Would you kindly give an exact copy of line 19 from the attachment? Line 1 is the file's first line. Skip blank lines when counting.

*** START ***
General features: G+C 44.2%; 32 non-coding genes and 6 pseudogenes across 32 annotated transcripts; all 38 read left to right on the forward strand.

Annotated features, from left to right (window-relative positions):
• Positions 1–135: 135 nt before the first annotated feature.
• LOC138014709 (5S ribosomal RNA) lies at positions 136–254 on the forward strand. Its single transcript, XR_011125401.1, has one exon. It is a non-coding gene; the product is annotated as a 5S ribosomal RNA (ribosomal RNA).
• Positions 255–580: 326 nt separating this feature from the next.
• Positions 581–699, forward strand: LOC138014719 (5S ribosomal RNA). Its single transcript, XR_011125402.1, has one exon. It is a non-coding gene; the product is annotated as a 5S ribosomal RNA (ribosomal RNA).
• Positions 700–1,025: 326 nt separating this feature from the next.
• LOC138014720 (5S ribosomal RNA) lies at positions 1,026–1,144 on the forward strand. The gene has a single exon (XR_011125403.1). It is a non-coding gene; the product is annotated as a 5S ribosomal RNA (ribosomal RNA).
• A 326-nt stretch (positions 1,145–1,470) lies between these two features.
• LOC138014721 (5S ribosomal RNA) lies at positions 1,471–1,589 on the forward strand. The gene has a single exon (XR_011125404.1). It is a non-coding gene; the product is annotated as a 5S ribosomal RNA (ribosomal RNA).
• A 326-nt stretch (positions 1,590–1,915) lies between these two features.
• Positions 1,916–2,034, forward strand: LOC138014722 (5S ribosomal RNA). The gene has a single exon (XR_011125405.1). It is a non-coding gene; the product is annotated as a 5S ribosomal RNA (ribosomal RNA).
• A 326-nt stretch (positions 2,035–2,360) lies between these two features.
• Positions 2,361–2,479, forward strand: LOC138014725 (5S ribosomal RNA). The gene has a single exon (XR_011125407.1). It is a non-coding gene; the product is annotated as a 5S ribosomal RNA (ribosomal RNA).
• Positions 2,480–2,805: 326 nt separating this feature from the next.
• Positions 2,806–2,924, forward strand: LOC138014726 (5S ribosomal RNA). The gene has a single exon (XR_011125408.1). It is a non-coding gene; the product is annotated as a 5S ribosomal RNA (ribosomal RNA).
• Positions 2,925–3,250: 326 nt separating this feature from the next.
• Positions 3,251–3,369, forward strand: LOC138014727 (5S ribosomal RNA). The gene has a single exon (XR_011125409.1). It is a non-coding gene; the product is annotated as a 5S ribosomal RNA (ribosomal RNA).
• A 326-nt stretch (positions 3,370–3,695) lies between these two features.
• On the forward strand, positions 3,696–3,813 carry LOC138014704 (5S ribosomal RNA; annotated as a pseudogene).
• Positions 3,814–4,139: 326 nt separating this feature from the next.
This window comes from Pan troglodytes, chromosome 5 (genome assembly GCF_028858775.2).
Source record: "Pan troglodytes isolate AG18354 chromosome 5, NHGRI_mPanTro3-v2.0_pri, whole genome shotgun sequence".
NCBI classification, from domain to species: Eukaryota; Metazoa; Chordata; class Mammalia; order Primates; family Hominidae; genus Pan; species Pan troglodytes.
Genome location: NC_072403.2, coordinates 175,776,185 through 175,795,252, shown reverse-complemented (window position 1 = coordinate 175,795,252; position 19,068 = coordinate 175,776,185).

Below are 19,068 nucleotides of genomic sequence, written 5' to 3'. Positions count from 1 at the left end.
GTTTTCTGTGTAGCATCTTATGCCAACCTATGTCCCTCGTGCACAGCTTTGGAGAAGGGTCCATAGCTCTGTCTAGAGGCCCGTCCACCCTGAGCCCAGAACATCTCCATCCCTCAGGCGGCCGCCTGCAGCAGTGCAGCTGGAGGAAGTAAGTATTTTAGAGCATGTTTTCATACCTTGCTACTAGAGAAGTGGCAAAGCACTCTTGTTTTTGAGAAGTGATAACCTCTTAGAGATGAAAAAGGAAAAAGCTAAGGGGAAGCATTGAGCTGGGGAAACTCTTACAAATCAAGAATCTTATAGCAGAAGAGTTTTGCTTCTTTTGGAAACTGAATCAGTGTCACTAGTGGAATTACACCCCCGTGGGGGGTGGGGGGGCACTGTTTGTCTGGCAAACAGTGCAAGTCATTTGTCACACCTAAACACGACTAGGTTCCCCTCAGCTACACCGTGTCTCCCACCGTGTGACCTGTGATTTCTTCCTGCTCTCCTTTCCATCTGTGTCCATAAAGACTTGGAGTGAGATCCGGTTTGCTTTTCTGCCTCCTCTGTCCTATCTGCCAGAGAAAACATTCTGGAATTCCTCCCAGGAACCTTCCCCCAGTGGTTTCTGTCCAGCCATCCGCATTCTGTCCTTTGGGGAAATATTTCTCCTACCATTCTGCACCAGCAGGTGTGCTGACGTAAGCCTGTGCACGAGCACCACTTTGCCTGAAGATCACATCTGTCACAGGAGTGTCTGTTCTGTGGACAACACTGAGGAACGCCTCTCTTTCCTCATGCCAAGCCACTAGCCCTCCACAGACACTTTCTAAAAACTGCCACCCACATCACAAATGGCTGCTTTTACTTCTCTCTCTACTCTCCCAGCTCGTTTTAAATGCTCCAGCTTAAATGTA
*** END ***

• A 326-nt stretch (positions 3,370–3,695) lies between these two features.